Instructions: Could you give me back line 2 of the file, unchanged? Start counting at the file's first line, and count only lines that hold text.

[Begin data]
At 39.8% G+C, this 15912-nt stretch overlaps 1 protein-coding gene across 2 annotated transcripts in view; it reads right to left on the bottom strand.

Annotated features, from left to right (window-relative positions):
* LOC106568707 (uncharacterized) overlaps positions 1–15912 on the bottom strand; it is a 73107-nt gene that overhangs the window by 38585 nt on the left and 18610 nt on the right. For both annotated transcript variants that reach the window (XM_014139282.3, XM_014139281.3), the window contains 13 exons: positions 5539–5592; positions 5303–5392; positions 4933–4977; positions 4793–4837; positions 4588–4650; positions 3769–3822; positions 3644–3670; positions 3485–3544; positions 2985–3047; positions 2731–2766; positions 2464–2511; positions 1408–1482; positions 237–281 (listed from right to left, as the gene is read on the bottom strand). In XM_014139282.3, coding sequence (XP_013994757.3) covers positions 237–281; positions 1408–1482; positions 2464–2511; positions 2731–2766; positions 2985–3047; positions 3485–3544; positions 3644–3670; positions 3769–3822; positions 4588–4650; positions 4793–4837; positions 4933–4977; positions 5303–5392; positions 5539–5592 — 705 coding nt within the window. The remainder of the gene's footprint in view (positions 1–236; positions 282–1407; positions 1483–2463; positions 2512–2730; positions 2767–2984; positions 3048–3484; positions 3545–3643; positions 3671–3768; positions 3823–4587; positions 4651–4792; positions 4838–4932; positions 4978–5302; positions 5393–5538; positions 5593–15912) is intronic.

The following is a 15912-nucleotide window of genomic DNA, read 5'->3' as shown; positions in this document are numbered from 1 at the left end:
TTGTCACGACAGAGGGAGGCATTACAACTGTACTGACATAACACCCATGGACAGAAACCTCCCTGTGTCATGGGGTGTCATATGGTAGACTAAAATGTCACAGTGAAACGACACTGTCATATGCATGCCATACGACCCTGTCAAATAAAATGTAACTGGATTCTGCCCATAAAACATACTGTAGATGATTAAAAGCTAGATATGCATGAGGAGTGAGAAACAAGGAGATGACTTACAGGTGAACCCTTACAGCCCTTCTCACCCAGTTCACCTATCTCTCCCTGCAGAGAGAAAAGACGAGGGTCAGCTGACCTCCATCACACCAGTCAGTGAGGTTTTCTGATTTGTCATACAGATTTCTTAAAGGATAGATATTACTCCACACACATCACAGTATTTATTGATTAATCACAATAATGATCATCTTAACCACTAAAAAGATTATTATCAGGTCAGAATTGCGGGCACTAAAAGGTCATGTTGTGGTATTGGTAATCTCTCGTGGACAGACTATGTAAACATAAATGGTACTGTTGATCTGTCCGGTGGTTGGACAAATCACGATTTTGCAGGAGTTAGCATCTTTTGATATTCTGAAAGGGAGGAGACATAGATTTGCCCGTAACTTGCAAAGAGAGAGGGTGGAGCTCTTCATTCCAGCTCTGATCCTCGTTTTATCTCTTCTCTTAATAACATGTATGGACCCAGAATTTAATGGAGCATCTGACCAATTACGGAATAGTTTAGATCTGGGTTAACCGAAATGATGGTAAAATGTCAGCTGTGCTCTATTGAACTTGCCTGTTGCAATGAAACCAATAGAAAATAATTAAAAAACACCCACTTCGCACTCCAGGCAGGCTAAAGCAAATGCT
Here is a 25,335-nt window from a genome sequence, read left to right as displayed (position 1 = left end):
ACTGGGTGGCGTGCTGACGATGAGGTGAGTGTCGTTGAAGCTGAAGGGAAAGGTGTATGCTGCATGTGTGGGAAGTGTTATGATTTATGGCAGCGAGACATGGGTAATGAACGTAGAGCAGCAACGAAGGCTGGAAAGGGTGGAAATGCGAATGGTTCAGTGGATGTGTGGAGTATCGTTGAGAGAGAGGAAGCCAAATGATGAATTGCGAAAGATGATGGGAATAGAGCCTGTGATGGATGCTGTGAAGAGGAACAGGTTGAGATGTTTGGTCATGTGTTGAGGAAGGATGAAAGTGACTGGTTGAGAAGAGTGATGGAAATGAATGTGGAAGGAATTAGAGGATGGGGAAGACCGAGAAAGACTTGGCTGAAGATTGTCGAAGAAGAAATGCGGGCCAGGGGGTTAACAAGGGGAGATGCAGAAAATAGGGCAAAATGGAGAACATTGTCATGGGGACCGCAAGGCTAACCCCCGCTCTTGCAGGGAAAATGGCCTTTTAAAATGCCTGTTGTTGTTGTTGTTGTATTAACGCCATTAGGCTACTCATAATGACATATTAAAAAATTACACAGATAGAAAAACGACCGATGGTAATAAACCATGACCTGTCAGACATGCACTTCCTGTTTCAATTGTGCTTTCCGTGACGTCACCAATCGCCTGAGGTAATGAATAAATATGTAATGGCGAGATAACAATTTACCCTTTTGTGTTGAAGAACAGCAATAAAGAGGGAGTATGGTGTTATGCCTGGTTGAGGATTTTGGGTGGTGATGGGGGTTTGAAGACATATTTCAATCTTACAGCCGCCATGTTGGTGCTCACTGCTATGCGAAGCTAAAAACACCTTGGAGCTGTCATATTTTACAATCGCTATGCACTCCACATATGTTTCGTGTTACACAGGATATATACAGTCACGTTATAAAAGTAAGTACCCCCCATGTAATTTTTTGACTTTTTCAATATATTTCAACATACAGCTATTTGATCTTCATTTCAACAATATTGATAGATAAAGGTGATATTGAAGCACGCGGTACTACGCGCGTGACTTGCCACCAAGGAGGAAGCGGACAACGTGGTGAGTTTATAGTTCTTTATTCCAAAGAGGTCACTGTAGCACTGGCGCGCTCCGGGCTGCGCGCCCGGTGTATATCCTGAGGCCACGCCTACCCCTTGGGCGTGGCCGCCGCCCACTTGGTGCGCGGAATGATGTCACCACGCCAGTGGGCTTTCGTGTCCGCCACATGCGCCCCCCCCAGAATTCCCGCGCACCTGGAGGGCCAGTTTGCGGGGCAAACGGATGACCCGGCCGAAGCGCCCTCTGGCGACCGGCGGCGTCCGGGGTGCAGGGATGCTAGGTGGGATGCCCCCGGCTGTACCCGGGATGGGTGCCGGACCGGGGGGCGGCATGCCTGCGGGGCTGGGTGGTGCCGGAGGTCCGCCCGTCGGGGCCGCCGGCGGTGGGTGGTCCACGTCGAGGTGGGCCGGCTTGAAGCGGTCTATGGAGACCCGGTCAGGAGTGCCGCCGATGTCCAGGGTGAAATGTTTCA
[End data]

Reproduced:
Annotated features, from left to right (window-relative positions):